Tag Archive: hot topics


Forbes: Branding the Pope

pope

 

I’m writing this just after the conclave of cardinals announced the successor toPope Benedict XVI, who last month became the first modern-day pontiff to abdicate the throne. They charted some new ground, choosing 76-year-old Argentine Cardinal Jorge Mario Bergoglio, the first non-European to fill the role in more than 1,200 years and the first ever from the Jesuit order. But in other ways, it was a vote to preserve the status quo, as Bergoglio, who has chosen to be called Francis, is a theological conservative.

But in addition to that, Pope Francis will need some rock-solid branding skills. He’ll have to have a strong personal brand, a vision for the church’s brand in the 2010s and beyond, and an understanding of how outside forces might conspire to brand him.

My fellow Forbes contributor George Bradt, a leadership-development expert and the co-author of The New Leader’s 100-Day Action Plan,recently offered some interesting insights in his column about what the new pope can learn from past leaders: “Now the church is at a turning point and the new Pope must do his part to complete its cultural change,” he explained in his introduction. The last time this was so was in 1958, when Angelo Giuseppe Roncalli became Pope John XXIII. One of his first acts was, says Bradt, “to call the Second Vatican Council ‘to open the windows of the Church to let in some fresh air.’”

That’s a good start but a little vague. The new pope’s personal brand needs to assert that he’s someone suited to fostering changes in environment, values, attitudes, relationships and behaviors. “Given the new environment,” Bradt wrote, “the re-commitment to core values and the new attitude, strengthening relationships by strengthening communication, encouraging more in-depth debate and tackling conflict is critical to making Vatican II’s intended changes real and sustainable.”

Although Bradt concluded by stating that achieving meaningful culture change is a marathon not a sprint, Romy Ribitzky at Upstart Business Journal argued an opposite point, that Pope Benedict XVI’s sudden resignation “jolt[ed] the Church into Catholic 2.0” and “forced the Church to confront his departure in an entrepreneurial fashion.”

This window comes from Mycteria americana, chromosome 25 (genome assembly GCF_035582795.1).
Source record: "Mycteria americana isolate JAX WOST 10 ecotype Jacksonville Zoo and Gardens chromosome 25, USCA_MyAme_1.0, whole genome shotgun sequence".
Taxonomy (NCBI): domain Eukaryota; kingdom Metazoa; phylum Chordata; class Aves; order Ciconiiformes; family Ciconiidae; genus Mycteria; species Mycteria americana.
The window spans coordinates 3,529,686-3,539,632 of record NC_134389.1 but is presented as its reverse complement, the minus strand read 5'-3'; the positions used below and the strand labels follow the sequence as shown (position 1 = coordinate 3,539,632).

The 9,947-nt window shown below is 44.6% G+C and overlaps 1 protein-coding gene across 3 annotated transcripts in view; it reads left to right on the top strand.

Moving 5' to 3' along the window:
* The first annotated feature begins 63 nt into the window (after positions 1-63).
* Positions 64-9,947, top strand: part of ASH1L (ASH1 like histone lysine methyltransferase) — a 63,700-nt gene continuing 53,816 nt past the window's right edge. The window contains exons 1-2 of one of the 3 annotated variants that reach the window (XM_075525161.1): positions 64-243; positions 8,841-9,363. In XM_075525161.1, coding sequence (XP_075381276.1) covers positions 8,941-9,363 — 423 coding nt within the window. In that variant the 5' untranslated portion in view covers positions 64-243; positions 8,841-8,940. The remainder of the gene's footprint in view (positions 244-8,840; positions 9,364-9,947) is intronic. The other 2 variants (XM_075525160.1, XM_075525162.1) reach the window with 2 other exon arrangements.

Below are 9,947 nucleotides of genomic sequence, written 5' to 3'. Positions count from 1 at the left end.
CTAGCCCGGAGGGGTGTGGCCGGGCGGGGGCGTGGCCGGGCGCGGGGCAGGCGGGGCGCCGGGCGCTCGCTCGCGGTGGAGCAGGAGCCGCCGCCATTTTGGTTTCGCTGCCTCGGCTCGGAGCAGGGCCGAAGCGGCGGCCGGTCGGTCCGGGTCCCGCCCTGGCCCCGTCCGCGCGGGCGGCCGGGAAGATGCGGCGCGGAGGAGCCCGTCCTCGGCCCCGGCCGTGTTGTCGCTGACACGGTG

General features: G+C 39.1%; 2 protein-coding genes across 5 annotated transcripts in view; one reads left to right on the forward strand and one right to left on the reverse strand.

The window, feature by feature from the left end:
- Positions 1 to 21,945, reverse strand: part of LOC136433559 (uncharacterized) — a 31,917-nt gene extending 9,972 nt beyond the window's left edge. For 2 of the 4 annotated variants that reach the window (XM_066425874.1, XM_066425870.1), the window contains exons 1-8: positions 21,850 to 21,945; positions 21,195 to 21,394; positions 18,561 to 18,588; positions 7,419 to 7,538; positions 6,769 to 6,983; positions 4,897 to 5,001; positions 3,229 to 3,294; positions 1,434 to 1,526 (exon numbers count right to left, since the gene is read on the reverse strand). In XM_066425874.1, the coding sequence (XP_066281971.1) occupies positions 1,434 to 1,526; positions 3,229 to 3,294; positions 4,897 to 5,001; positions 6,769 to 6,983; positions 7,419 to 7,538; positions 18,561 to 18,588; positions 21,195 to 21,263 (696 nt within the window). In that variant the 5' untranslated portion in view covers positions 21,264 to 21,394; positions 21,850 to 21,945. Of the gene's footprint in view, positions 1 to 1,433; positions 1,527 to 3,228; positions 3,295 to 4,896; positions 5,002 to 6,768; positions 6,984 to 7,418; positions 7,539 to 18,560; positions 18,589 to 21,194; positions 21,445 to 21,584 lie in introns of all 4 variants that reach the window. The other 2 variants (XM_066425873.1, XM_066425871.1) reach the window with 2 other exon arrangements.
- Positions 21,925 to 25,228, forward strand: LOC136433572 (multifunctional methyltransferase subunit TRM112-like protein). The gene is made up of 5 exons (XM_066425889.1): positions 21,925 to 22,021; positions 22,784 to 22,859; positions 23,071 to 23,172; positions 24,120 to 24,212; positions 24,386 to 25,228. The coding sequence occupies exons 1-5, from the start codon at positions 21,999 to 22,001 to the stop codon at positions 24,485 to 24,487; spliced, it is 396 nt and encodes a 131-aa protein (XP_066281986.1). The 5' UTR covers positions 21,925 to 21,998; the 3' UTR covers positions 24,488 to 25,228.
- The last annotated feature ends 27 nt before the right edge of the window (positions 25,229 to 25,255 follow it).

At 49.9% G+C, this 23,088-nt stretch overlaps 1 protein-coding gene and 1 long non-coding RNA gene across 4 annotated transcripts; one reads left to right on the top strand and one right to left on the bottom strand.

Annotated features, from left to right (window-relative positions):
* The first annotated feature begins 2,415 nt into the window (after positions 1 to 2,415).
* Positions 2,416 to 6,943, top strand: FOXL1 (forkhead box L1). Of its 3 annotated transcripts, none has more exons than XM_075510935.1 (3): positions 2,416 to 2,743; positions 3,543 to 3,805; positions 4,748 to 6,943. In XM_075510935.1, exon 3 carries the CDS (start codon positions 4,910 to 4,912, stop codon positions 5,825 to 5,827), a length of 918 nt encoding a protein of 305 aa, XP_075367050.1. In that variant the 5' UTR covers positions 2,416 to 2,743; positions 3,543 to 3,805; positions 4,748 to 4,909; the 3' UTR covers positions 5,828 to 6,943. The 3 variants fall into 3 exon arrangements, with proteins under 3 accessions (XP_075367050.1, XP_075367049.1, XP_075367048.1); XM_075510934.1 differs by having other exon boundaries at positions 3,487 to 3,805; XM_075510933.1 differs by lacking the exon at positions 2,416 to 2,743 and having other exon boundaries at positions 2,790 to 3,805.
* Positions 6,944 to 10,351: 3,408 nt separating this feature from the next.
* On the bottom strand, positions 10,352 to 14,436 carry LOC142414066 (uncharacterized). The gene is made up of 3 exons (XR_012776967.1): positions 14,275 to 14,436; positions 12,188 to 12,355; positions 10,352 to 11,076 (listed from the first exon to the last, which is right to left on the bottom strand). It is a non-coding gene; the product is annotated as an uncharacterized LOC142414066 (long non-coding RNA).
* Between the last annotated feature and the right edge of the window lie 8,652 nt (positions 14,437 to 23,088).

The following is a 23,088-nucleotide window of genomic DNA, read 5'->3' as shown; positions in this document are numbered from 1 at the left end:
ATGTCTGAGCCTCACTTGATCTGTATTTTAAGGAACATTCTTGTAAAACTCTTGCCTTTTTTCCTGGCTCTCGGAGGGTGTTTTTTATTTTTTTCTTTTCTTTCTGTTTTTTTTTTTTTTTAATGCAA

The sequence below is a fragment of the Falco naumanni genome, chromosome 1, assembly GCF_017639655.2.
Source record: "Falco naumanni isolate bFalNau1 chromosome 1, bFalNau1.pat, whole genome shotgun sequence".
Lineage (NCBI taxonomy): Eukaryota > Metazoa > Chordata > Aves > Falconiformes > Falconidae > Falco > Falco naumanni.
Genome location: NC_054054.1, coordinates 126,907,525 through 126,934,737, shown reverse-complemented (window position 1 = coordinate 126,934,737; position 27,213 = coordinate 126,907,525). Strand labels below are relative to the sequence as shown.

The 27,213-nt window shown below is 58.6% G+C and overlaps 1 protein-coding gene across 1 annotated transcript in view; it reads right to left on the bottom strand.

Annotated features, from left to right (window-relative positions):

His stepping down, she continued, “forced the ancient institution to do what every startup has been doing for generations: adapt or fade.” It also reinforced his own personal brand with some “‘steel’ in his spine, humility, humanity and making the unconventional decision,’” as Ribitzky quoted career consultant Michael D. Brown. “‘You can’t give 100 percent of something you are not passionate about—it’s best to move on a connect back to your passion.’”

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For leadership coachingprofessional development training, customer service trainingcustomer service tips, college success tips, or to learn how to build a personal brand, how to improve customer service, or  how to succeed in college, contact Michael D Brown, a premier leadership speaker, customer service speaker, and college motivational speaker at http://www.myfreshbrand.com, http://www.freshcustomerservice.com, or http://www.52collegesuccesstips.com.

Michael got caught talking about The Pope- OMG!

“Thank you for your friendship and for your affection,” Pope Benedict XVI said in his final address Thursday. “I am no longer the pope.”

At 85 years old, he may not seem like the most entrepreneurial of men, and yet Pope Emeritus Benedict XVI has become the most upstart figure in the Catholic Church. His decision, announced February 11, to step down due to his advanced age, shocked believers and Papal officials. But it also forced the ancient institution to do what every startup has been doing for generations: adapt or fade.

Career consultant Michael D. Brown applauds the pope emeritus’ move. “I applaud him for having some “steel” in his spine, humility, humanity and making the unconventional decision. I think this will pave the way for other clergy to fill OK with stepping aside when they feel it is no longer something they can be passionate about or give 100 percent. You can’t give 100 percent of something you are not passionate about—it’s best to move on a connect back to your passion.”

Click here to read the full article

 

For leadership coachingprofessional development training, customer service trainingcustomer service tips, college success tips, or to learn how to build a personal brand, how to improve customer service, or  how to succeed in college, contact Michael D Brown, a premier leadership speaker, customer service speaker, and college motivational speaker at http://www.myfreshbrand.com, http://www.freshcustomerservice.com, or http://www.52collegesuccesstips.com.